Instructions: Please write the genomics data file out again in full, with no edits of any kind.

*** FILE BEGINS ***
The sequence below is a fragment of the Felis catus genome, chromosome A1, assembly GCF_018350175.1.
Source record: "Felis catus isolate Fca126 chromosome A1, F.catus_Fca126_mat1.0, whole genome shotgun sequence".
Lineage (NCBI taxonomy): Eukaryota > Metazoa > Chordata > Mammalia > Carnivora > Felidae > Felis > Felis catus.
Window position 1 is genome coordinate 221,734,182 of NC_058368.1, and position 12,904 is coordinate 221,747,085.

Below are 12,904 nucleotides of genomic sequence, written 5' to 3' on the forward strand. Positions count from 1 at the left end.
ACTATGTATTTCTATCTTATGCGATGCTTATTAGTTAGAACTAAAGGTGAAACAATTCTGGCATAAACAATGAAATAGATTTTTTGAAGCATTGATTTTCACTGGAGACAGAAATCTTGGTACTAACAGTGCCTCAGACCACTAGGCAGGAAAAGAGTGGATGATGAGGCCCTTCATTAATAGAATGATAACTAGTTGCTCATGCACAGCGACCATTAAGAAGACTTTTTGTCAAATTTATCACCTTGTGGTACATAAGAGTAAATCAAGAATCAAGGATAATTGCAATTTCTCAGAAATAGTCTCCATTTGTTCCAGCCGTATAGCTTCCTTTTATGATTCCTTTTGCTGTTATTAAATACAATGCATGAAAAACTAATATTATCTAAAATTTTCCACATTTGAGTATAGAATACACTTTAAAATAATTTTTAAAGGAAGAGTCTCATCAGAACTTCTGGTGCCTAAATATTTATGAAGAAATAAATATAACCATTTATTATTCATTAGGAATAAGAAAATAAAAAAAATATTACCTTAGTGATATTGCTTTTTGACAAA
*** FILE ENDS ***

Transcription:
The sequence below is a fragment of the Felis catus genome, chromosome A1, assembly GCF_018350175.1.
Source record: "Felis catus isolate Fca126 chromosome A1, F.catus_Fca126_mat1.0, whole genome shotgun sequence".
Lineage (NCBI taxonomy): Eukaryota > Metazoa > Chordata > Mammalia > Carnivora > Felidae > Felis > Felis catus.
Window position 1 is genome coordinate 221,734,182 of NC_058368.1, and position 12,904 is coordinate 221,747,085.

Below are 12,904 nucleotides of genomic sequence, written 5' to 3' on the forward strand. Positions count from 1 at the left end.
ACTATGTATTTCTATCTTATGCGATGCTTATTAGTTAGAACTAAAGGTGAAACAATTCTGGCATAAACAATGAAATAGATTTTTTGAAGCATTGATTTTCACTGGAGACAGAAATCTTGGTACTAACAGTGCCTCAGACCACTAGGCAGGAAAAGAGTGGATGATGAGGCCCTTCATTAATAGAATGATAACTAGTTGCTCATGCACAGCGACCATTAAGAAGACTTTTTGTCAAATTTATCACCTTGTGGTACATAAGAGTAAATCAAGAATCAAGGATAATTGCAATTTCTCAGAAATAGTCTCCATTTGTTCCAGCCGTATAGCTTCCTTTTATGATTCCTTTTGCTGTTATTAAATACAATGCATGAAAAACTAATATTATCTAAAATTTTCCACATTTGAGTATAGAATACACTTTAAAATAATTTTTAAAGGAAGAGTCTCATCAGAACTTCTGGTGCCTAAATATTTATGAAGAAATAAATATAACCATTTATTATTCATTAGGAATAAGAAAATAAAAAAAATATTACCTTAGTGATATTGCTTTTTGACAAA